America suffers, time to scrub in

America suffers, time to scrub in

Yesterday at 5 p.m., I turned on my TV expecting a briefing from the White House on the current state of the coronavirus pandemic. Instead, I was forced into a time machine dragging me back to second grade on the recess playground as the classic game of he-said-she-said interrupted any sort of news from being delivered. 

We are in the midst of a global pandemic, yet our president meant to lead us and our media meant to inform us spend more time pointing fingers at one another like elementary children rather than composing themselves like adults. 

I don’t write political pieces. I never have, and I swore I never would. But this is not a political matter. 

The coronavirus has been called the great equalizer. It doesn’t care if you live in New York or Indiana. It doesn’t matter if you voted for Donald Trump or Hillary Clinton. It seems it doesn’t even care if you’re 28 or 82. 

We are in the midst of war, with the virus our greatest opponent, and yet our own people are turning against themselves. How can we defeat this threat to our nation when we can’t even have a civil discussion on the enemy? 

The media is upset. The President is upset. And they both have the right to be. 

The media told two stories. Back in January, they told the story of nothing more than the flu that posed no threat to public health. Now, they tell the story of a president who could have done more in the face of a pandemic.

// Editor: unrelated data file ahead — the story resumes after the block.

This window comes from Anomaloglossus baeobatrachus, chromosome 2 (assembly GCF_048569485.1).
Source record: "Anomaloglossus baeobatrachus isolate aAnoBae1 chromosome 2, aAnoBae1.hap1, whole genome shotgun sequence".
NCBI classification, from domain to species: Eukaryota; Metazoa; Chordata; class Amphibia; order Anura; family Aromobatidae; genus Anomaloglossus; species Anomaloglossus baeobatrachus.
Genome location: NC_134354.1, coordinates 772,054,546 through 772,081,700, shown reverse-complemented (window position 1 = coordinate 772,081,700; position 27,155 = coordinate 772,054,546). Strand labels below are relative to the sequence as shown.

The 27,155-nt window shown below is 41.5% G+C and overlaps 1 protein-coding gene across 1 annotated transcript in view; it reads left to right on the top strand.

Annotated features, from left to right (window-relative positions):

And they are right. Our president could have done more. Our president could pay more attention to the tweets he sends out. Our president could have more reign over his mouth in public settings. 

But the coronavirus doesn’t care. It does no good to discuss what could have been done, when orders should have been enacted, or who made the wrong call. 

When a new COVID-19 patient is rushed to the hospital in an ambulance because their lungs are giving up and the enemy is securing its victory, the nurses don’t stop to ask the patient where he went and what he did wrong. They don’t scrutinize him for wandering into the grocery store that day or breathing shared air between him and the cashier. 

The doctors don’t point fingers; they simply treat the situation at hand. 

Our president and our journalists need to act more like the doctors. 

Right now, on April 14, it does not matter what the president could have done back in February. It does not matter what the media said about the coronavirus back in February. What matters today is what our leaders, our journalists, and our people do to treat the case we’ve been assigned. 

The patient–our country–is on the stretcher, lungs gasping for air and bones exhausted from fighting. 

Are those with political influence–both the government and the media–going to scrub in and take the lead or are they going to argue over the treatment plan, pointing fingers like school children until it is simply too late?